thing-makerFor three years I have been growing something on my back.

Generally growing has sort of positive associations, like gardens, and audience, and account balance. When it changes from growth to growths, though, it becomes quite less appealing.

It started out like a little bump, and its position just in from my shoulder blade makes it difficult for me to see so I ignored it, even though once or twice it caught on my sweater.

That first summer we were having a picnic on the beach with great local food, including blueberries. I was lying on my stomach, thinking how rarely I ever enjoy the sunshine, but this particular day had the right amount of breeze and I was properly screened so I was digging my toes in the sand and really quite relaxed. The kids were old enough to not IMMEDIATELY drown, and we were there with another family so there were three adult eyes. Well six really. Six adult eyes on the kids and I could just check out.

So after just a minute or so there was a sand spray and the kid who I had not birthed reached out and said ‘Hey Anna, you have a blueberry on your back.”

At first I was confused, then as I started to explain that it was attached to me he began to try to pick it off. That didn’t go well for anyone. He shrieked. I stifled my shriek. I spent the next 15 minutes covering up and waiting on hold with the dermatologists office.

When I went in for the appointment they were treating me with the seriousness reserved for people who have had bits of themselves cut out and analyzed. We had what seemed to me like an absurd 5 minute conversation about the location of my last surgery and the location of this new growth while I sat on the exam table fully clothed. I went from feeling 100% certain that this growth had nothing at all to do with what they had removed, to like, 98% certain and it was as if they were trying to get me to submit. OK, OK I am going to be an interesting case. I kept asking why they didn’t just look, because I still have a scar the size of a wooly caterpillar from the last go round, but they seemed to want to “more talk about it” as my 18 month old Leo would say.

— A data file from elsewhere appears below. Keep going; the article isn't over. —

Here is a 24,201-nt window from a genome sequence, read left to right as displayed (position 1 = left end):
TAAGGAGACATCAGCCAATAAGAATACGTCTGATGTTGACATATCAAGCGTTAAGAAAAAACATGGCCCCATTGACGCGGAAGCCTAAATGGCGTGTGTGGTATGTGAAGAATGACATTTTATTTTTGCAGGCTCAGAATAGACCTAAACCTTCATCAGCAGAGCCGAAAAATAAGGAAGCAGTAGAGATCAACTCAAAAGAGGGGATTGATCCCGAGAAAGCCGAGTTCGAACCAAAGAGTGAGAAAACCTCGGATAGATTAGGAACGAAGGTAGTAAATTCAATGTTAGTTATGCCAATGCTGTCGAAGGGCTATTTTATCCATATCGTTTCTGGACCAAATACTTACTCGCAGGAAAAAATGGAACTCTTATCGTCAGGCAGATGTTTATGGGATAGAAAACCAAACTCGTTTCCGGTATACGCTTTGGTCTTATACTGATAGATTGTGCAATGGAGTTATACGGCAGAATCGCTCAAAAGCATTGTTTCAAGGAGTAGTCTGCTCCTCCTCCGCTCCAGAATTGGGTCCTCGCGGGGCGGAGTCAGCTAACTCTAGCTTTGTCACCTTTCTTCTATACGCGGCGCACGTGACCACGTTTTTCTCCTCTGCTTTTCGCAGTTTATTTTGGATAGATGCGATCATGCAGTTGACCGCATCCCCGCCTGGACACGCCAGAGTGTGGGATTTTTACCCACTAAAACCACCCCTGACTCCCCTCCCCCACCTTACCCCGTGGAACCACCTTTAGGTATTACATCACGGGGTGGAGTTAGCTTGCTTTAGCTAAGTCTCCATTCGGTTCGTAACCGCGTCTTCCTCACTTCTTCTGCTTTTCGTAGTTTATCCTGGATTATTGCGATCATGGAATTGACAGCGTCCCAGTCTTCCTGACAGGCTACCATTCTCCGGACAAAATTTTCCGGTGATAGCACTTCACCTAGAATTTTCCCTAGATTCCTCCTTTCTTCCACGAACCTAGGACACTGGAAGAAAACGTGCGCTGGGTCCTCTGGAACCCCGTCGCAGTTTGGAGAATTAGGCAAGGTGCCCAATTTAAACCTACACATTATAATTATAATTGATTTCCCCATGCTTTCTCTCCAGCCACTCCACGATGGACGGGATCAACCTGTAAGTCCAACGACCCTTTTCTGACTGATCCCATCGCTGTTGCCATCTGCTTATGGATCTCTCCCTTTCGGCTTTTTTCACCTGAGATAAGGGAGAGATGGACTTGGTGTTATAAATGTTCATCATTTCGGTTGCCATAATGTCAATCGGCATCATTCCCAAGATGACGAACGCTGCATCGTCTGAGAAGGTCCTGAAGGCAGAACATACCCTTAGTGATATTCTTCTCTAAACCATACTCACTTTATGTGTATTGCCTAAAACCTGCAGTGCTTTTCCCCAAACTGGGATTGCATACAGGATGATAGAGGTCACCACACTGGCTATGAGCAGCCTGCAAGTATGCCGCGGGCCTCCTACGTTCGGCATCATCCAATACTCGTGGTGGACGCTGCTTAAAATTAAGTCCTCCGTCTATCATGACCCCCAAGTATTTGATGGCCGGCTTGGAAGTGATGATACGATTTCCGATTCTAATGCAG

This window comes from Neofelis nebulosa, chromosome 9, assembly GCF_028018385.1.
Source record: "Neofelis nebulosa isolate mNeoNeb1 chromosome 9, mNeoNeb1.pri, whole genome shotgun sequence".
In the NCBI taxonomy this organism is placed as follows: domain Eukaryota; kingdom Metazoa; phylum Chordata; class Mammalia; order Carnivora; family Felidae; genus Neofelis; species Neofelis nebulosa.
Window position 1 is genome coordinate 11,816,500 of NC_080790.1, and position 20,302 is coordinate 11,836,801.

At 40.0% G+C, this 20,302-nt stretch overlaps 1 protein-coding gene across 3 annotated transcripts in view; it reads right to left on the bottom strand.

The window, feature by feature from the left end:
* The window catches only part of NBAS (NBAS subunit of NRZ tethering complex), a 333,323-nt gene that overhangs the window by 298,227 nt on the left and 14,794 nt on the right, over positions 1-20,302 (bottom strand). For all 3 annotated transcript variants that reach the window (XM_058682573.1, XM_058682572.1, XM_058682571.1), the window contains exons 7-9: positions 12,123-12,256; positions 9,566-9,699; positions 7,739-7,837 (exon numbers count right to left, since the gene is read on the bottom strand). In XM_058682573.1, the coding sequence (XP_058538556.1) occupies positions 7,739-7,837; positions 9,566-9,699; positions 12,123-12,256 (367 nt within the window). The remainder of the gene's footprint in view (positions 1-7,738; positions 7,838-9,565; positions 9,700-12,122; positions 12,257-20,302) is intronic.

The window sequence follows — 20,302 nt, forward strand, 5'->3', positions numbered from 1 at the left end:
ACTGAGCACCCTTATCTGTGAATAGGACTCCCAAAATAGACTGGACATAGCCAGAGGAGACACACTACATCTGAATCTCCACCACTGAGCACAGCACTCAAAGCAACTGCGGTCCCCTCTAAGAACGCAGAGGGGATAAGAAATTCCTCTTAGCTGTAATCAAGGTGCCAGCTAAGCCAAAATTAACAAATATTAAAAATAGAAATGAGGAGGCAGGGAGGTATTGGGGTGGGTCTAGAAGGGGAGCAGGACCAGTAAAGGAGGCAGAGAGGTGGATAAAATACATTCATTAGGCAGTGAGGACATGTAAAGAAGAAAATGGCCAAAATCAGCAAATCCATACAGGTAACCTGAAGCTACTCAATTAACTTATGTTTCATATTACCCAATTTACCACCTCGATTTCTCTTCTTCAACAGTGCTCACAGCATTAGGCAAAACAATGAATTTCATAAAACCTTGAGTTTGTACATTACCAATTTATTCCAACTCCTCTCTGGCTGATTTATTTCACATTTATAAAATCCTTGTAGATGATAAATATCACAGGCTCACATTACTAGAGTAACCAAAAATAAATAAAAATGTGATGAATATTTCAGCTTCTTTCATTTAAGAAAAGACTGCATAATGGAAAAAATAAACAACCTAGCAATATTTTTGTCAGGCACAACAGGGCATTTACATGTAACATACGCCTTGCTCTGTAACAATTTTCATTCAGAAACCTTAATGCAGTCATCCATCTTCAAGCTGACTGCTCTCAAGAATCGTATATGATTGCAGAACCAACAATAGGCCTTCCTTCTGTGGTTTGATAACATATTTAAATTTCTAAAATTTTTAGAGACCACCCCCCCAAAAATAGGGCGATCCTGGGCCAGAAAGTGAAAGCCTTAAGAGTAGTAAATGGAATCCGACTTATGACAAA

When I was finally begowned and ungowned they were disappointed. Not only was this new growth NOT on the location of the last questionable area (which they could see because of the clear scar from the last surgery) but this growth is, like, TOTALLY benign.

So my blueberry and I left the office.

The following summer it was no longer a blueberry, but truly more like a grape and it was freaking Steve out. He kept saying: “don’t you want to cut that thing off?” and I kept saying, its sort of like my sister that I never had. Like if I had eaten my twin in utero and now she was just popping out to say hi.

He stopped asking and just quietly unwound the hairs that had twisted themselves around my sisters neck.

Sure there was a time I tried to cover my sister up with a bandaid due to the cut of my dress that one time a year that I go out in fancy clothes and even the biggest bandaid couldn’t cover her up. But other than that she is just back on my back chilling, and I have been gifted and cursed with a really low level of vanity. Live and let live. So we have gone on about our things, my thing and I.

Everything changed last month. Steve, who has been studiously avoiding mention of and contact with the thing told me simply that I should get two mirrors together and check things out. I didn’t know that he was being literal. The grape has a blueberry. Its a small, local blueberry, but there it is. I’m not sure if it is like a head on a body, or asexual reproduction, or what, but it signals the end of our time together. Sororicide. Not just a fun cocktail anymore.

Any of you growing anything (or anyone) special these days?

If you want to read more about skin I recommend this wonderful essay “The private life of skin” by Hester Kaplan. David Foster Wallace , author of the weepingly funny “A supposedly fun thing I will never do again” chose Hester’s skin piece as one of his top ten essays ever written. Requires registration but you can read it for free.

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Anna Rosenblum Palmer is a freelance writer based in Denver, CO. She writes about sex, parenting, cat pee, bi-polar disorder and the NFL; all things inextricably intertwined with her mental health. In her free time she teaches her boys creative swear words, seeks the last missing puzzle piece and thinks deeply about how she is not exercising. Her writing can be found on Babble,, Great Moments in Parenting, Ravishly, Good Men Project, Sammiches and Psych Meds, Playpen, Crazy Good Parent, and YourTango. She also does a fair amount of navel gazing on her own blog at

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